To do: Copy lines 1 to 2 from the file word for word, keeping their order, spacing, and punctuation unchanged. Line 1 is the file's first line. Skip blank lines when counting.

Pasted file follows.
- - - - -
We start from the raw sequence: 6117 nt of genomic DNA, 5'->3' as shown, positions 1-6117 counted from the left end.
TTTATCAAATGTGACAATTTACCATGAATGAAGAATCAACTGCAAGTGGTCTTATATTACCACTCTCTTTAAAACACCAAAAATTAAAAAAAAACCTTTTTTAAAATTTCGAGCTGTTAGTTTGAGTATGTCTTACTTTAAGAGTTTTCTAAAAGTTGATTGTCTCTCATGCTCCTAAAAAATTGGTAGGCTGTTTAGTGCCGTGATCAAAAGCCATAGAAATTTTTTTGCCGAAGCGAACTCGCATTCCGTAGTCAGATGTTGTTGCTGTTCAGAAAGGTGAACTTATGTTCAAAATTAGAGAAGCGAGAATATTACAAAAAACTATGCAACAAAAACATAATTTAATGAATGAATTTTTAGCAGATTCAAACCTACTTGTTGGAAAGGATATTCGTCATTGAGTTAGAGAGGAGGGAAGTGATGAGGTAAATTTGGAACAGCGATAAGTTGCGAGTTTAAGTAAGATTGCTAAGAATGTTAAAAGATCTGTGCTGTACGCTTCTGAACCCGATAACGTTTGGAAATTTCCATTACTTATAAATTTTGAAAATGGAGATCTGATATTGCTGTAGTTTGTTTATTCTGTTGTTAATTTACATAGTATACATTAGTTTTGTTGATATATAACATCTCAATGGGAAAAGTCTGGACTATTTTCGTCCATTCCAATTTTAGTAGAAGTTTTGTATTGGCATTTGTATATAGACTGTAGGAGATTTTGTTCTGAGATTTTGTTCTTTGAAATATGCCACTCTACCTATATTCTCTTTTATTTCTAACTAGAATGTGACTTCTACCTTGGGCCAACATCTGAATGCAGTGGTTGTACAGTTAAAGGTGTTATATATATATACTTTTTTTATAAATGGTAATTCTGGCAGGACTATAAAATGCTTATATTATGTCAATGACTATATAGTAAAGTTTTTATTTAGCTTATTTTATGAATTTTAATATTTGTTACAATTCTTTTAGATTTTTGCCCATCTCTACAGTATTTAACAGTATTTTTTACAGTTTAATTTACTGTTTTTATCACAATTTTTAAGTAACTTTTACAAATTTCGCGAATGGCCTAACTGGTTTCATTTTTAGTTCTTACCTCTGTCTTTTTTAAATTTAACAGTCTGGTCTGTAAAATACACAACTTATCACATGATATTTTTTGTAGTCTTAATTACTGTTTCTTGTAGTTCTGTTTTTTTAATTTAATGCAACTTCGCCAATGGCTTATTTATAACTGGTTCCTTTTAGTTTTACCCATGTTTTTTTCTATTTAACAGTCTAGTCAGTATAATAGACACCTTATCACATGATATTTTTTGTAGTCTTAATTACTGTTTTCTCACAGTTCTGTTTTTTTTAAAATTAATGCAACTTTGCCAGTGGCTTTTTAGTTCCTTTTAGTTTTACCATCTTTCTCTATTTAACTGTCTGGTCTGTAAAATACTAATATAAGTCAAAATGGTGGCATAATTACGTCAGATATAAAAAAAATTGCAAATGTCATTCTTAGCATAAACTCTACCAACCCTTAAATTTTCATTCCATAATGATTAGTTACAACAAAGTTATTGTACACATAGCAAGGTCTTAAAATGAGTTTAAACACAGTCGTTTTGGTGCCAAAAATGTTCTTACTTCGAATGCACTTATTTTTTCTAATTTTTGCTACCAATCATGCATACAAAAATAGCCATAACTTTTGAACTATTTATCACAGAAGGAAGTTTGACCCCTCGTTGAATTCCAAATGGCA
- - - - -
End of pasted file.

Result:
We start from the raw sequence: 6117 nt of genomic DNA, 5'->3' as shown, positions 1-6117 counted from the left end.
TTTATCAAATGTGACAATTTACCATGAATGAAGAATCAACTGCAAGTGGTCTTATATTACCACTCTCTTTAAAACACCAAAAATTAAAAAAAAACCTTTTTTAAAATTTCGAGCTGTTAGTTTGAGTATGTCTTACTTTAAGAGTTTTCTAAAAGTTGATTGTCTCTCATGCTCCTAAAAAATTGGTAGGCTGTTTAGTGCCGTGATCAAAAGCCATAGAAATTTTTTTGCCGAAGCGAACTCGCATTCCGTAGTCAGATGTTGTTGCTGTTCAGAAAGGTGAACTTATGTTCAAAATTAGAGAAGCGAGAATATTACAAAAAACTATGCAACAAAAACATAATTTAATGAATGAATTTTTAGCAGATTCAAACCTACTTGTTGGAAAGGATATTCGTCATTGAGTTAGAGAGGAGGGAAGTGATGAGGTAAATTTGGAACAGCGATAAGTTGCGAGTTTAAGTAAGATTGCTAAGAATGTTAAAAGATCTGTGCTGTACGCTTCTGAACCCGATAACGTTTGGAAATTTCCATTACTTATAAATTTTGAAAATGGAGATCTGATATTGCTGTAGTTTGTTTATTCTGTTGTTAATTTACATAGTATACATTAGTTTTGTTGATATATAACATCTCAATGGGAAAAGTCTGGACTATTTTCGTCCATTCCAATTTTAGTAGAAGTTTTGTATTGGCATTTGTATATAGACTGTAGGAGATTTTGTTCTGAGATTTTGTTCTTTGAAATATGCCACTCTACCTATATTCTCTTTTATTTCTAACTAGAATGTGACTTCTACCTTGGGCCAACATCTGAATGCAGTGGTTGTACAGTTAAAGGTGTTATATATATATACTTTTTTTATAAATGGTAATTCTGGCAGGACTATAAAATGCTTATATTATGTCAATGACTATATAGTAAAGTTTTTATTTAGCTTATTTTATGAATTTTAATATTTGTTACAATTCTTTTAGATTTTTGCCCATCTCTACAGTATTTAACAGTATTTTTTACAGTTTAATTTACTGTTTTTATCACAATTTTTAAGTAACTTTTACAAATTTCGCGAATGGCCTAACTGGTTTCATTTTTAGTTCTTACCTCTGTCTTTTTTAAATTTAACAGTCTGGTCTGTAAAATACACAACTTATCACATGATATTTTTTGTAGTCTTAATTACTGTTTCTTGTAGTTCTGTTTTTTTAATTTAATGCAACTTCGCCAATGGCTTATTTATAACTGGTTCCTTTTAGTTTTACCCATGTTTTTTTCTATTTAACAGTCTAGTCAGTATAATAGACACCTTATCACATGATATTTTTTGTAGTCTTAATTACTGTTTTCTCACAGTTCTGTTTTTTTTAAAATTAATGCAACTTTGCCAGTGGCTTTTTAGTTCCTTTTAGTTTTACCATCTTTCTCTATTTAACTGTCTGGTCTGTAAAATACTAATATAAGTCAAAATGGTGGCATAATTACGTCAGATATAAAAAAAATTGCAAATGTCATTCTTAGCATAAACTCTACCAACCCTTAAATTTTCATTCCATAATGATTAGTTACAACAAAGTTATTGTACACATAGCAAGGTCTTAAAATGAGTTTAAACACAGTCGTTTTGGTGCCAAAAATGTTCTTACTTCGAATGCACTTATTTTTTCTAATTTTTGCTACCAATCATGCATACAAAAATAGCCATAACTTTTGAACTATTTATCACAGAAGGAAGTTTGACCCCTCGTTGAATTCCAAATGGCA